A popular tale told in the Dominican Republic features a king who got it into his head that he would like to touch the moon. “Why not?” he asked himself. “I am king. What I want, I get. I want to touch the moon” (The Tower to the Moon, William J. Bennett, ed., Simon and Schuster, 1995).
Surprised, the chief carpenter tried to reason with the king, but the sovereign was adamant: “I want to touch the moon!” After much discussion with his crew, the chief carpenter announced to the king that they had hatched a plan. But in order to realize it, he said, he needed every box in the kingdom.
“Let it be done!” cried the excited king. In compliance with his royal decree, people gathered boxes of every shape and size. Then the chief carpenter ordered all the boxes to be piled one on top of the other. But, of course, the tower wasn’t high enough to reach the moon.
So the king sent out another decree: He ordered all the trees on the island to be chopped down and fashioned into boxes. When they all were stacked up, the chief carpenter offered to make the first climb, just to be on the safe side.
“This was my idea,” barked the king. “The honor belongs to me!” So the king began climbing; higher and higher he went. He left the birds behind and broke through the clouds. At the very top, he stretched his hand out to touch the moon, but it was still a short distance away.
“One more box,” he yelled down. “I need one more box!”
“We don’t have anymore,” shouted the carpenters. “You have to come down!”
“I won’t!” shouted the king, and he stamped his feet so hard that the tower almost fell. “Listen,” he said. “I know what to do. Take the first box from the bottom and bring it to the top!”
With no other choice except to obey the king’s orders, the carpenters pulled out the bottom box. You don’t need to be told what happened next.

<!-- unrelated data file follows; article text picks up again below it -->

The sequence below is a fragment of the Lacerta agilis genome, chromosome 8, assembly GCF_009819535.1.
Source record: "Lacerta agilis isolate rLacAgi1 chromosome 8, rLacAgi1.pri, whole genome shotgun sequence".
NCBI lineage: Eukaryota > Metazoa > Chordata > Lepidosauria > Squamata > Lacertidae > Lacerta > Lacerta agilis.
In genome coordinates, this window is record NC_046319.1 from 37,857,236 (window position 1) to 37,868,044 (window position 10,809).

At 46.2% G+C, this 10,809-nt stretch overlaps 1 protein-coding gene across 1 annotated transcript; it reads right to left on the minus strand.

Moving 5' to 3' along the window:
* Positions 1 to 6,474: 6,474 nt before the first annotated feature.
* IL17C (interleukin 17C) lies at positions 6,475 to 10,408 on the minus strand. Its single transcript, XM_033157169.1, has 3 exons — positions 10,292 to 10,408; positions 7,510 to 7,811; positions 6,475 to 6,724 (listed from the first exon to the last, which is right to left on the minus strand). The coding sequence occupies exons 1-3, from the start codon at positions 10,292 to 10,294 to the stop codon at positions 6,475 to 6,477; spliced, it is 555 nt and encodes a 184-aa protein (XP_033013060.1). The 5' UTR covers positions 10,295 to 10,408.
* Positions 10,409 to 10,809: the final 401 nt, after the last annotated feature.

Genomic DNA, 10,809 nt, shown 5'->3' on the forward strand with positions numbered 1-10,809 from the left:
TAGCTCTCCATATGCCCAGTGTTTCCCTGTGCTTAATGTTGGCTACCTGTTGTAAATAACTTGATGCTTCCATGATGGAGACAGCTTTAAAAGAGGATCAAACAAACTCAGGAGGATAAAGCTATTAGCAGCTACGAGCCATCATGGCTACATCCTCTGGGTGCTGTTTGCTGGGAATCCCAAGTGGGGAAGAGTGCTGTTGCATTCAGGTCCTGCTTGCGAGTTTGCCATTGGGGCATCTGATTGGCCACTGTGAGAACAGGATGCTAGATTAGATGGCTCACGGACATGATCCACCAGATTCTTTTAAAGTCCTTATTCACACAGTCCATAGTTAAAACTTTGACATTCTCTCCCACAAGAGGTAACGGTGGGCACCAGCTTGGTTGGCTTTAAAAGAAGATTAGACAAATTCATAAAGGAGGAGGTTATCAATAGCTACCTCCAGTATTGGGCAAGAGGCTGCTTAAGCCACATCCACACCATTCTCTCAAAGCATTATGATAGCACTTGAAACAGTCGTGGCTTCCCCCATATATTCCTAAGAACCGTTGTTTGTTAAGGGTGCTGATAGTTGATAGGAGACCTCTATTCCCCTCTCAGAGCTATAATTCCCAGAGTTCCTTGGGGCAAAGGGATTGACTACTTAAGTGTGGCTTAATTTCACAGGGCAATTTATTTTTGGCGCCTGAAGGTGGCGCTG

Before we dismiss this tale as fantasy, we need only look around to see many, many places in our world where dictators and despots hold sway. Having climbed to a place of power, these unworthy rulers have toppled the moral infrastructure they were meant to preserve and negated the peace and justice they were entrusted to uphold. This is not a purely political phenomenon, either. Many supposedly religious leaders have seemed intent on pressing their own interests at the expense of those entrusted to their care. Others have chosen to look the other way or even to obfuscate the truth when God’s innocents were being abused or ill-served.
With such poor examples of leadership on such a large scale, we might be tempted to lose heart. But the ever-timely word of God reaches out to lift us up and to help all of us, both leaders and followers, to focus on the qualities we aspire to develop.
In the first reading, Isaiah speaks of Eliakim, called to replace Shebna, who had served poorly. God appointed Eliakim to lead as a father — not like a despot who lords it over others, but like a parent who cares, corrects, protects and guides.
In the Gospel, the Matthean Jesus compares the leadership of Peter to a rock. A sure and solid foundation, an impregnable fortress, Peter was to be protector of the flock and the one through whom all could gain access (keys) to God and to goodness. Peter’s authority derived from his relationship to Jesus and from his faith in Jesus as their anointed leader and savior.
Paul (second reading) proved himself to be so authentic and effective a leader that countless converts came to Christ through him. These mentors of old continue to teach us. As their words and experiences are repeated in our hearing, they remind us that those in authority are to be, first and foremost, servants who lead with love and by example. They will draw their strength from their relationship with God, and wisdom from their familiarity with God’s graced word. They will need our willingness to speak the truth as we see it, our continuing cooperation, and our daily and prayerful support of their good efforts, all of which will help them persevere.
[Patricia Sánchez holds a master’s degree in literature and religion of the Bible from a joint degree program at Columbia University and Union Theological Seminary in New York.]
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